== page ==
Silent Service: Sal and Sea Tales

Hello, all! Sal here. Tautog and the other girls are busy, so I thought I’d pop in to tell you a story instead. After all, I want to add a little bit to what Cal was talking about the other day.

Generally, everyone know me as the “gotta-be-prepared“ shipgirl or the “one that checks everyone’s gear” or some variant like it. I want to point out that as a whole, we shipgirls are very good at taking care of our gear. Subgirls, especially so, because we have to go in an environment that is considerably less supported than say, anyone else fighting on the surface.

Now, you’ve heard from me before. Some of you seem to take what I say to heart. Some even think I’ve got OCD or think I’ve got a fearful temperament or something of the like. Some others like to point to Scul and go, well, she’s definitely the less-fun or the stressful one out of the pair. Even STEC says I’m a “little” prone to worry.

What I want to say is that I take stuff seriously. I take safety seriously. I also take the lives of my friends seriously. For all these reasons, you’ll see me harp on and on about making sure gear is in good shape, that each shipgirl knows how to use it, so on and so forth. It’s because it’s really, really important. After all, if you didn’t think it was important, you wouldn’t really think or worry about it, would you?

See, Cal said the other day that a shipgirl isn’t restricted by her “ship”‘s history. Shouldn’t. Isn’t. I’m actually not quite sure what she was getting at, but you get the idea. At the same time, though, I want to add that we do liberally and freely draw inspiration from the more colorful personalities that we’ve interacted with. You do it. I do it. We all do it. It’s why by common wisdom, they say that happily married old couples become increasingly similar to each other in personality and temperament.

What I’m gonna tell you about is a guy by the name of Mumma. Summary Courts Martial Mumma. He’s one of the Sailfish’s earliest commanders. The guy, if you want me to be honest, was definitely a handful. Think of a guy with the biggest chip you can think of on his shoulder. That’d be him.

Yup, the men definitely didn’t have a good time. The Sailfish had a reputation for being one of the most strictly disciplined subs in the entire navy. If you were one-twelveth of an inch out of line you’d get chewed out. If you questioned orders out of turn you got chewed out. If you brought stuff that the CO didn’t explicitly say you could bring in, you got chewed out. Mumma thought that would be able to get her away from the memories associated with the Squalus’ untimely demise.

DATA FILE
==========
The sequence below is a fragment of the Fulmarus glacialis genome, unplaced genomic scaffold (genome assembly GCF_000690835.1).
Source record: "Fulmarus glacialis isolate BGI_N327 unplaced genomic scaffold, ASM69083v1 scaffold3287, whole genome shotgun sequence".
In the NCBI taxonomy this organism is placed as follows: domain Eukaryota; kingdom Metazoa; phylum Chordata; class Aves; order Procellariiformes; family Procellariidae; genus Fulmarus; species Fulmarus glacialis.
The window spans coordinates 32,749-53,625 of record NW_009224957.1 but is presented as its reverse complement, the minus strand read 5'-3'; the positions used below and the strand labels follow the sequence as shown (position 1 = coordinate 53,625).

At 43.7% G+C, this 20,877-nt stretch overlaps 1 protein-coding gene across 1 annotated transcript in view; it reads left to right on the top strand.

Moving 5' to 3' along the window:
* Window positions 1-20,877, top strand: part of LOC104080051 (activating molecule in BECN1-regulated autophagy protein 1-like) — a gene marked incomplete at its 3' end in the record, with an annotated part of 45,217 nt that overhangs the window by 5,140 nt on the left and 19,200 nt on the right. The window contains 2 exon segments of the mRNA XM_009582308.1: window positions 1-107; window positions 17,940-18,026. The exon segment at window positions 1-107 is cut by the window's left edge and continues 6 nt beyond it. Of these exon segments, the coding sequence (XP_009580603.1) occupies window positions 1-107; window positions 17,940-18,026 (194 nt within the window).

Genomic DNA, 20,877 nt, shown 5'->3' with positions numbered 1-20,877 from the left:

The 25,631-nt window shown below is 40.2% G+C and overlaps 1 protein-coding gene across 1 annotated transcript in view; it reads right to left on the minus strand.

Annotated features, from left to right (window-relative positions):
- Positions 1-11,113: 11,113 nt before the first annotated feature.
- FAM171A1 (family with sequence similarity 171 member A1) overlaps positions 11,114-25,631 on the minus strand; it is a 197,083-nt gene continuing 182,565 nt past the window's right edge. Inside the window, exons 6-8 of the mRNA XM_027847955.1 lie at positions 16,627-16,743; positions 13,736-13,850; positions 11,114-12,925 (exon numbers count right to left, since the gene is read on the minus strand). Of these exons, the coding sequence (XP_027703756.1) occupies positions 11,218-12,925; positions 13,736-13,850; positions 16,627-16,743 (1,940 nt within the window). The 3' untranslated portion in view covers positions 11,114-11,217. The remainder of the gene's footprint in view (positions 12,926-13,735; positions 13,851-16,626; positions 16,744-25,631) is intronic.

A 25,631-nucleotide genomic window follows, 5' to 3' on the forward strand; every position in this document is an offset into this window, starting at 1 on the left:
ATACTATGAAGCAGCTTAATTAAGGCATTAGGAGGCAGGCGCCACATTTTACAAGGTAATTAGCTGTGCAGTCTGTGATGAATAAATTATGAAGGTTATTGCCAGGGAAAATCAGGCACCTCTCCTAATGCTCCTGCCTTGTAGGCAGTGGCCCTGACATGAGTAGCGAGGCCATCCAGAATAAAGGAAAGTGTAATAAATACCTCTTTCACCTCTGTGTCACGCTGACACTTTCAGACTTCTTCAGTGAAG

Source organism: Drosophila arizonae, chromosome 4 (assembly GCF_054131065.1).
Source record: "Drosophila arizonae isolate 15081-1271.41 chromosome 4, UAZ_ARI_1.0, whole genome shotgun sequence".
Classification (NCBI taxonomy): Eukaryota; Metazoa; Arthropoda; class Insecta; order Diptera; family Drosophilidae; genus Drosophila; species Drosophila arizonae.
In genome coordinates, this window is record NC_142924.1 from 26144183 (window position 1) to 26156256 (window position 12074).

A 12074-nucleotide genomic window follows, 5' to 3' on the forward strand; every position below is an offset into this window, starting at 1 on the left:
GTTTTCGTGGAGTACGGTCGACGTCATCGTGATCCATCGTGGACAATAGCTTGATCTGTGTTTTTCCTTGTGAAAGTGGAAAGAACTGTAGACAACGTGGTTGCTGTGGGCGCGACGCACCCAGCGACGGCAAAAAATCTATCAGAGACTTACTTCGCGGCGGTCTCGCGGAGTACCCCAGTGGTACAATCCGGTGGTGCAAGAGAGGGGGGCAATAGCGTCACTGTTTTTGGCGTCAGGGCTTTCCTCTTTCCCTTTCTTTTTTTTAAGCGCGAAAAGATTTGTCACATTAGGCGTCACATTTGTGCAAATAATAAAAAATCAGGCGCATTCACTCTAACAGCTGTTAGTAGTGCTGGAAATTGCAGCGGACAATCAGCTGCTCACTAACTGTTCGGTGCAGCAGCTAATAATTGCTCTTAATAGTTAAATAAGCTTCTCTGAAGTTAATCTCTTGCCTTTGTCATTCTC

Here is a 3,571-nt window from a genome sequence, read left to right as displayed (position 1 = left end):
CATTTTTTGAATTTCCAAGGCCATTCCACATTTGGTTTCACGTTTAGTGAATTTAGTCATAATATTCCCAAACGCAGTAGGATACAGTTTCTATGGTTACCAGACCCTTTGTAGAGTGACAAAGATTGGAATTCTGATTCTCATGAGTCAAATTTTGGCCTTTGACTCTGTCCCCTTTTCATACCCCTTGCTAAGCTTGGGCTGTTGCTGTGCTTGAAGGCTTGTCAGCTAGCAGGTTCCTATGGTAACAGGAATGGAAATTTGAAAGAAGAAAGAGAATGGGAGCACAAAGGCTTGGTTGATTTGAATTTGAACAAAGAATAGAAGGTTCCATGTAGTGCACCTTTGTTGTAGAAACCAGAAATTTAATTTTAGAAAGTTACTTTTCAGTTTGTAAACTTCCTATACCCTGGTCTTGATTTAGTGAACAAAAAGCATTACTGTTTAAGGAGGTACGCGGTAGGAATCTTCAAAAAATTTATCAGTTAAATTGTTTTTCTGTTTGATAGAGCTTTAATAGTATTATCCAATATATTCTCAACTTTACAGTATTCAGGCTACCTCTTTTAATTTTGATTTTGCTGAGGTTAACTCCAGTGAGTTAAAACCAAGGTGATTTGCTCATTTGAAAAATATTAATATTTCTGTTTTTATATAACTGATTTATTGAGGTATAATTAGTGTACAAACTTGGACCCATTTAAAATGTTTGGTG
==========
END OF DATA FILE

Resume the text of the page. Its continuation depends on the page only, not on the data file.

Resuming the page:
(What people didn’t get, and it’s something Scul’ll tell you, is that the Squalus’ accident was one of the biggest miracles in any maritime incident. Yeah, a lot of people died. What about all these people that old Morton managed to save?

You gotta look at each thing as it is. You can’t just always focus only on the bad. Trouble is, some people can’t do that.)

You can kind of guess where this is going. Mumma was an honest man. He was tough on everyone, but he was also really tough on himself. That’s not a winning combination either if you’re the commander of an entire submarine. The men sees and hears your every move, you know, and so if you’re stressed out all the time, it’s gonna make everyone else stressful too.

Mumma was definitely a stressful guy. I’d even say that he’s always afraid. He paces. He snaps at people. He asks questions down to the smallest detail and wants to know exactly what is happening all the time. He barely sleeps. He’s a micromanager. He checks the gauges and the readings and the details on his own constantly.

Does he want to do a bad job? No, of course not. He definitely wanted to be the best sub commander he could be, and wanted to do the best he could.

But do you know what his efforts got him?

He missed a cruiser. Fearful of being discovered, he missed a really easy target.

What’s more, when the Sailfish finally did attack an enemy ship, Mumma’s paranoia got to him. He was so sure that the Japanese had no sonar that he did not know what to do when they started pinging us. Insisting that it was an American destroyer at first, he couldn’t listen to his officers and ordered up periscope. He was so sure in his own expertise and preparedness and knowledge that he dismissed any possibilities that the Japanese might have had sonar, too.

Big mistake. As it turned out, the Japanese did. When they started to depth charge the sub, Mumma freaked out.

The last order he gave was that he was going back to his cabin.

Instead of acknowledging his mistakes or staying on the post of command, he retreated to his cabin. Throughout the entire depth charge attack he stayed inside having his nervous breakdown. The Sailfish returned to her base a few days later, and Mumma was replaced thereafter.

Well, you say, what a story. Indeed. That was the Sailfish’s earlier days. If you ask me, there can be too much of a good thing. Mumma has qualities that would make him a great commander, but those very qualities such as sense of duty and high personal standards ended up being a detriment more than a help. Ultimately, the demands he placed upon himself contributed to the thing that he feared the most, which is failure.

Am I prone to worry? I don’t think so. Some people might say, “a little,” but I’ve got plenty of examples that I look to so that I can tell myself, Sal, you’re going overboard.